HC Deb 16 July 1970 vol 803 cc1697-8
2. Mr. John Fraser

asked the Secretary of State for Employment and Productivity how many notifications under the Prices and Incomes Act in respect of price increases have been made to his Department since 18th June, 1970; and what action he has taken on them.

The Minister of State, Department of Employment and Productivity (Mr. Paul Bryan)

Such notifications are not made to my Department. Since 18th June, 60 notifications have been received by Departments responsible for particular commodities and services under the voluntary arrangements for the early warning of price increases.

Mr. Fraser

Will that voluntary notification machinery be continued in order to keep a watch on prices, and will the hon. Gentleman give an assurance that, wherever there is a price rise which gives cause for concern, he will, jointly with other Ministers, refer it for public scrutiny to the Prices and Incomes Board?

Mr. Bryan

The Government have stated their determination to strengthen the economy and to curb inflation. As I have said, the arrangements under which firms at present notify proposals for price increases are under review in the context of our detailed consideration of means of achieving the Government's objective. As for the Prices and Incomes Board, my right hon. Friend will be answering Questions on this subject a little later.

Sir G. Nabarro

As so many of the price increases are motivated by the behaviour of nationalised industries—[HON. MEMBERS: "No."]—yes, they are—and as price increases by nationalised industries are now to be the responsibility of Government Departments, will Ministers answer in the House for the reaction of Government Departments to the demands of nationalised industry for price increases?

Mr. Bryan

In his speech on the Address, the Chancellor of the Exchequer said that all these rises, or possible rises, in the nationalised industries would be carefully scrutinised.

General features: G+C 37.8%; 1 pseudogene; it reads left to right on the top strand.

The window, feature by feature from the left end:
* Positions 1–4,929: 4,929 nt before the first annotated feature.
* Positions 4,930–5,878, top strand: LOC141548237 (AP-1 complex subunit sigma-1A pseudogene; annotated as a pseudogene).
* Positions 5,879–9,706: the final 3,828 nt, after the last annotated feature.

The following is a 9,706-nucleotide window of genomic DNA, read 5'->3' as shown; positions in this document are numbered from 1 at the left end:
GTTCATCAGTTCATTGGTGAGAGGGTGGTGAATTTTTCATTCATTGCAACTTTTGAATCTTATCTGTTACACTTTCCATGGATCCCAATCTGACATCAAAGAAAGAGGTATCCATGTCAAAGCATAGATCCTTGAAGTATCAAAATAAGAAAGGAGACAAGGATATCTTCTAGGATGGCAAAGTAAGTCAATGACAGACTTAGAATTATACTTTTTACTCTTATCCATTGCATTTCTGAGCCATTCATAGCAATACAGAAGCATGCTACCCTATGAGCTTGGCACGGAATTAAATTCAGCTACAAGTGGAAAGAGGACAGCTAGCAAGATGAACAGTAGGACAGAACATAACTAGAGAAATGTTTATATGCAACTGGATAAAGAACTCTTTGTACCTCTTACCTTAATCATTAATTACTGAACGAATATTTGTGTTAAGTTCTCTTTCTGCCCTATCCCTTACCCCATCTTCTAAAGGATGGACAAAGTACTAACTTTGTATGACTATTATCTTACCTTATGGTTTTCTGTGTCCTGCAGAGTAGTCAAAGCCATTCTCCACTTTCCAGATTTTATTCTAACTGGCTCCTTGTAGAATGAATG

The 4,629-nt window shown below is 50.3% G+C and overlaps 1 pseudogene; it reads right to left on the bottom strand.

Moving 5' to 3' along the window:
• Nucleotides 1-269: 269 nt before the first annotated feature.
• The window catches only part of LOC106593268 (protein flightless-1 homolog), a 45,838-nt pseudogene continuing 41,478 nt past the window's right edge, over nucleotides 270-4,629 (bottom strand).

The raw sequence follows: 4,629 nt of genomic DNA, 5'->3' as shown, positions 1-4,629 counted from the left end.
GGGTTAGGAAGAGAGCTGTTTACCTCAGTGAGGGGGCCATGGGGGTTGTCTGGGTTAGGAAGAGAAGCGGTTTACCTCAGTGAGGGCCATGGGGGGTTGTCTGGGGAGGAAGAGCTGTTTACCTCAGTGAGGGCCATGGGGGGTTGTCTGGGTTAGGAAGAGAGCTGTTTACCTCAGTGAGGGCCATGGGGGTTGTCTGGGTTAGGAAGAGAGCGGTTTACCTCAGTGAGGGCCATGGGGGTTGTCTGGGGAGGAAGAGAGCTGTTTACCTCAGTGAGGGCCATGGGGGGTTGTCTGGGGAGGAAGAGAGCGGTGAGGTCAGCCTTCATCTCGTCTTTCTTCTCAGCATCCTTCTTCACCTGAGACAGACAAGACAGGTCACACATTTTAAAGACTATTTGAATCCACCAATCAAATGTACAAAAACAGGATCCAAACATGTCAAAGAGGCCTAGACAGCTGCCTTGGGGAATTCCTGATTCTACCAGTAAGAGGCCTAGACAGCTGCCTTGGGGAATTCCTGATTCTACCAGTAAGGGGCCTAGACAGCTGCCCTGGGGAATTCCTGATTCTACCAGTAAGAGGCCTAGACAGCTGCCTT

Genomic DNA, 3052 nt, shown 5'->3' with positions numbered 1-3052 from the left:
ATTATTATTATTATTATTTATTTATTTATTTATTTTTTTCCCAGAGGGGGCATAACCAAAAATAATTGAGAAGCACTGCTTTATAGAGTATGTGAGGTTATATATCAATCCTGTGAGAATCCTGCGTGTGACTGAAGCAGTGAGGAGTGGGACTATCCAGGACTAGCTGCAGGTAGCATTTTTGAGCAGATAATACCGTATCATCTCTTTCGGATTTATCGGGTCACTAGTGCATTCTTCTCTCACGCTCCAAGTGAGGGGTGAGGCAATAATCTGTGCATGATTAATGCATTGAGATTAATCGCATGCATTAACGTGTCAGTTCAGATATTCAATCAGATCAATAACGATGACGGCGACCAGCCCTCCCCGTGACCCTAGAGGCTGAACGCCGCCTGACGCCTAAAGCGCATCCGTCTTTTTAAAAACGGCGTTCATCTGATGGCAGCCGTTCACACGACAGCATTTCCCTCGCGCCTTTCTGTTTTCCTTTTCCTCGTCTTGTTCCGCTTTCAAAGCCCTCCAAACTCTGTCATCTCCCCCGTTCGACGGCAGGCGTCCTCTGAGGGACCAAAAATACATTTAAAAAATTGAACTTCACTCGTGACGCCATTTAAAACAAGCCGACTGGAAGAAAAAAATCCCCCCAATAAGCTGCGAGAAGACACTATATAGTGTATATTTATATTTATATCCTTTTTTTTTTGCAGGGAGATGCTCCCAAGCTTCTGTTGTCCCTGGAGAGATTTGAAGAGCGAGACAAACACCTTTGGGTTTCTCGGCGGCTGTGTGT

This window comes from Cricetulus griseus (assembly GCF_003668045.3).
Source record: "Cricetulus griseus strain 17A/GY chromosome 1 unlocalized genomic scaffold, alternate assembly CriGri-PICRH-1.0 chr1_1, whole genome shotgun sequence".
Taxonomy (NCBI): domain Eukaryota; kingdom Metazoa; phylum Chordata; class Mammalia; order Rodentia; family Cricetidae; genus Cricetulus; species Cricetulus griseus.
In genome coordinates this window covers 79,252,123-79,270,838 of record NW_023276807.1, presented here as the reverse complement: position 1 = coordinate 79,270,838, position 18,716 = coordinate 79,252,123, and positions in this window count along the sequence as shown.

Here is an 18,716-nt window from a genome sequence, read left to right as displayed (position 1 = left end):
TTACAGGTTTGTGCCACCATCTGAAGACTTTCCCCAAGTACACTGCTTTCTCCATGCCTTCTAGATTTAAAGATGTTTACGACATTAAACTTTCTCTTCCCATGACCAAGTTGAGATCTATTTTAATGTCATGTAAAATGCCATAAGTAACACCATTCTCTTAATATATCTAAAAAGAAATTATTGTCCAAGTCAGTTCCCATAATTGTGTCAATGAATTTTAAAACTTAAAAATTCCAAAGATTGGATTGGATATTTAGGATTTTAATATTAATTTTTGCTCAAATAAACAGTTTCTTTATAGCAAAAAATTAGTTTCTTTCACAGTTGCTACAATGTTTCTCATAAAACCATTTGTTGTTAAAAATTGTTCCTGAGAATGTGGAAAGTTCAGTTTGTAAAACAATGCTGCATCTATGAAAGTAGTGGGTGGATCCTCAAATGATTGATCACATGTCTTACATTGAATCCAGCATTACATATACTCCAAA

Mr. Barnett

Following the Prime Minister's recent reply, may we take it that the Government intend to allow private industry to increase prices as it will without any Government intervention whatever?

Mr. Bryan

The hon. Gentleman may take it that competition will be introduced during the lifetime of this Government in a way which was not known under the last Government.

17. Mr. Sheldon

asked the Secretary of State for Employment and Productivity what action he proposes to prevent unjustifiable price rises.

Mr. Bryan

I would refer the hon. Member to the reply given to the hon. Member for West Ham, North (Mr. Arthur Lewis) on 9th July, 1970.—[Vol. 803, c. 79–80.]

Mr. Sheldon

What action does the Minister propose to take if, as a result of the dock strike or for any other reason, a company abuses its market power and increases prices unjustifiably?

Mr. Bryan

History shows that competition—[Interruption.] I say again, history shows that competition has been much more effective in curbing prices than have any of the administrative measures of the last Government.

Mr. Dell

If the hon. Member believes so intensely in competition, will he inform the House when he expects to complete his current investigation into competition law and when he proposes to introduce legislation creating a Registrar of Monopolies and Mergers?

Mr. Bryan

Neither of those things may be said yet.

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